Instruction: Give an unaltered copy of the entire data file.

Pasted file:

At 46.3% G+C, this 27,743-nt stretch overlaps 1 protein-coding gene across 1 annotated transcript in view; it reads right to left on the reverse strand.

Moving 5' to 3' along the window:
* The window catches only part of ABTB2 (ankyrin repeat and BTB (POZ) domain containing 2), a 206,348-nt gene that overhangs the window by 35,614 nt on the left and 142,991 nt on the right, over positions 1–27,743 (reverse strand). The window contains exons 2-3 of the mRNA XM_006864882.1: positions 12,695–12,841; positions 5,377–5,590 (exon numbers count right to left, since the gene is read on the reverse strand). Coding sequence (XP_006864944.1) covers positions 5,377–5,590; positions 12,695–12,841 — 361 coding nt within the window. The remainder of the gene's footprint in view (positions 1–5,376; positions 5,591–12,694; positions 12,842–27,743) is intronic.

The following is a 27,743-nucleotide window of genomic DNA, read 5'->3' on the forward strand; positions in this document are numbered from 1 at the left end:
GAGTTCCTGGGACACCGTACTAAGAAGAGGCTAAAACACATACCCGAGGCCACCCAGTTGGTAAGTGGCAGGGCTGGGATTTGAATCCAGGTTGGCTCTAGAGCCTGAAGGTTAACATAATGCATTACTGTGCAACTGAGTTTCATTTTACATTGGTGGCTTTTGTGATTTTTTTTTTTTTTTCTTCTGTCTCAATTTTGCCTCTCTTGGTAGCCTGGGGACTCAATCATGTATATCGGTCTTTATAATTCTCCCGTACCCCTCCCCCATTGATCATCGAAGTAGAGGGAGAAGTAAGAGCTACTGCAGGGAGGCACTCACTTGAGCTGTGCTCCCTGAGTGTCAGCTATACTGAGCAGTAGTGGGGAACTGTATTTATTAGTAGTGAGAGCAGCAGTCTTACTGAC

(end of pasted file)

At 46.3% G+C, this 27,743-nt stretch overlaps 1 protein-coding gene across 1 annotated transcript in view; it reads right to left on the reverse strand.

Moving 5' to 3' along the window:
* The window catches only part of ABTB2 (ankyrin repeat and BTB (POZ) domain containing 2), a 206,348-nt gene that overhangs the window by 35,614 nt on the left and 142,991 nt on the right, over positions 1–27,743 (reverse strand). The window contains exons 2-3 of the mRNA XM_006864882.1: positions 12,695–12,841; positions 5,377–5,590 (exon numbers count right to left, since the gene is read on the reverse strand). Coding sequence (XP_006864944.1) covers positions 5,377–5,590; positions 12,695–12,841 — 361 coding nt within the window. The remainder of the gene's footprint in view (positions 1–5,376; positions 5,591–12,694; positions 12,842–27,743) is intronic.

The following is a 27,743-nucleotide window of genomic DNA, read 5'->3' on the forward strand; positions in this document are numbered from 1 at the left end:
GAGTTCCTGGGACACCGTACTAAGAAGAGGCTAAAACACATACCCGAGGCCACCCAGTTGGTAAGTGGCAGGGCTGGGATTTGAATCCAGGTTGGCTCTAGAGCCTGAAGGTTAACATAATGCATTACTGTGCAACTGAGTTTCATTTTACATTGGTGGCTTTTGTGATTTTTTTTTTTTTTTCTTCTGTCTCAATTTTGCCTCTCTTGGTAGCCTGGGGACTCAATCATGTATATCGGTCTTTATAATTCTCCCGTACCCCTCCCCCATTGATCATCGAAGTAGAGGGAGAAGTAAGAGCTACTGCAGGGAGGCACTCACTTGAGCTGTGCTCCCTGAGTGTCAGCTATACTGAGCAGTAGTGGGGAACTGTATTTATTAGTAGTGAGAGCAGCAGTCTTACTGAC